In the first four months of 2017, 14 retail chains declared bankruptcy. That’s as many as shut up shop throughout the entirety of 2016. Many more – including those that have dominated the industry for decades – are closing stores and shedding staff in a bid to stay afloat.
“It’s the end of brick and mortar stores!” the casual observer might exclaim. They do so incorrectly.
Over the past several years, leading eCommerce companies including Rent the Runway, Etsy, and Alibaba have established physical stores. They have done so because they recognise the potential to augment the offline customer experience in a way traditional retailers have yet to grasp.
That potential, as discussed in a recent research report in the Firebrand Group’s Future Proof magazine, will be realised through Artificial Intelligence.
“…global revenue from AI will skyrocket from $643.7 million in 2016 to $36.8 billion by 2025. This means that any company that isn’t using AI to help their business will be losing out on substantial amounts of revenue. Not only that, but any company not using an AI product by 2025 will find it incredibly difficult to compete. To that end, it’s time for all companies, retailers included, to take a good look at how AI can help them achieve their objectives”, claims the report.
With no universal consensus on how AI will be implemented, it will be up to individual companies to strategise, innovate, and apply their own.
The Three Elements
In a series of case studies presented in the report, it becomes clear that AI systems already proving successful for retailers are underpinned by the importance of three elements:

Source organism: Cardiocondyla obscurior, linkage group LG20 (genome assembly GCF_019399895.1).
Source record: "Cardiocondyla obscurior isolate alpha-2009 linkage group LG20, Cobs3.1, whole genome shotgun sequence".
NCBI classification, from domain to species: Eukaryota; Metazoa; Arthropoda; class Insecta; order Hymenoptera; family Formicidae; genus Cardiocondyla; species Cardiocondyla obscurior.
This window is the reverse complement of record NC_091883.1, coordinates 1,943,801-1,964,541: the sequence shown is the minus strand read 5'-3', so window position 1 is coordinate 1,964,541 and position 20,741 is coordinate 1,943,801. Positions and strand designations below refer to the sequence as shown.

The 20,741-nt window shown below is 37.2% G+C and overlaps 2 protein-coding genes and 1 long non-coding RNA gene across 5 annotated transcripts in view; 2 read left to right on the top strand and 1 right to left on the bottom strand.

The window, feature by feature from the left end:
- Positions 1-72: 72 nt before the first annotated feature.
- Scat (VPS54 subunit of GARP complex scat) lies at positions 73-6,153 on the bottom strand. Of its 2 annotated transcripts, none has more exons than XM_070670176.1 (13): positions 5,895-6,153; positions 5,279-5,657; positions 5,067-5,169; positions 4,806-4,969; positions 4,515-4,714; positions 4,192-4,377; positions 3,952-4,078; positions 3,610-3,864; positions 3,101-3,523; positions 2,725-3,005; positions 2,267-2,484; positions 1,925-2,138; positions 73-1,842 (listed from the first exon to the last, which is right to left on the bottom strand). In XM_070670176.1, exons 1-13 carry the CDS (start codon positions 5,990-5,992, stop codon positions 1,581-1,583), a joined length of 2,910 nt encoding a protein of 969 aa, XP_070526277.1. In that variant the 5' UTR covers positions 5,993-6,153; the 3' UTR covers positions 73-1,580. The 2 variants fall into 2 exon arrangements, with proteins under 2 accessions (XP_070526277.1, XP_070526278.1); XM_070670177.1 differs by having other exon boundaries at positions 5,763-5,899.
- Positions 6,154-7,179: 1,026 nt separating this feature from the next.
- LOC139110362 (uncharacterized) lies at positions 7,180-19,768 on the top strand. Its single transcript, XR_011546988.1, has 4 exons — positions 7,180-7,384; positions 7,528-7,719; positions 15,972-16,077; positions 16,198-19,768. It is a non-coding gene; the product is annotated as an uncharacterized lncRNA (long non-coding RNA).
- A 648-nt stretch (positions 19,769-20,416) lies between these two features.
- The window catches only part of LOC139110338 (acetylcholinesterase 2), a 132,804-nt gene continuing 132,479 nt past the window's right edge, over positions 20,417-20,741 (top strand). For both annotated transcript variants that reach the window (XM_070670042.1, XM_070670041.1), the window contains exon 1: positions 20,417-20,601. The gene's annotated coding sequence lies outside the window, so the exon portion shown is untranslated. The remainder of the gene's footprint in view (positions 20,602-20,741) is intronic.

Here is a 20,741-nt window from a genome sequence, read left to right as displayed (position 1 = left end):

Ease: It’s the definitive factor for many online shoppers. Now, brick and mortars need to work out how to make the process of shopping in store easier. One way Amazon’s Seattle fully AI-automated supermarket, Amazon Go, is providing an easier experience is through sensors that monitor shopper’s progress. As they select items, these are placed in a virtual cart. When the shopper leaves the store, the price of this virtual cart is deducted from their account automatically. With no time wasted at the register, Amazon Go customers are in and out much faster than those that visit a Coles or Woolworths.
The same concept can be applied to just about any store that sells basic products, and provides the added benefit of cutting staffing costs.
Efficiency: At Lowe’s, AI-driven LoweBots lead customers to where they can find the items they want, automatically tracks stock figures so that shelves can be refilled on the go, and even has the ability to offer assistance to idling customers. They’re not replacing human workers, the LoweBots are supporting them, by taking care of small tasks that otherwise make them less efficient.
Experience: 66% of online shoppers say they prefer an optimal in-store experience than buying digitally. Optimal being the key word. They want professional service. They want to ask questions, and experience the product for themselves. And they want this from a human, not a robot.
A successful retail store isn’t just a point of sale. It’s somewhere its customers look forward to going, where they feel comfortable taking their time looking around and reaching out to staff for answers that will inform their purchasing decisions.
That’s the experience fewer and fewer retailers are concerned with providing, and that’s why people are increasingly turning to eCommerce.
By keeping these three elements in mind, brick and mortar retailers have the ability to develop exciting new AI to restore and refine the value of their brand, and their industry. The ones that embrace this are the ones shoppers will be frequenting in ten years time. The rest will be no more.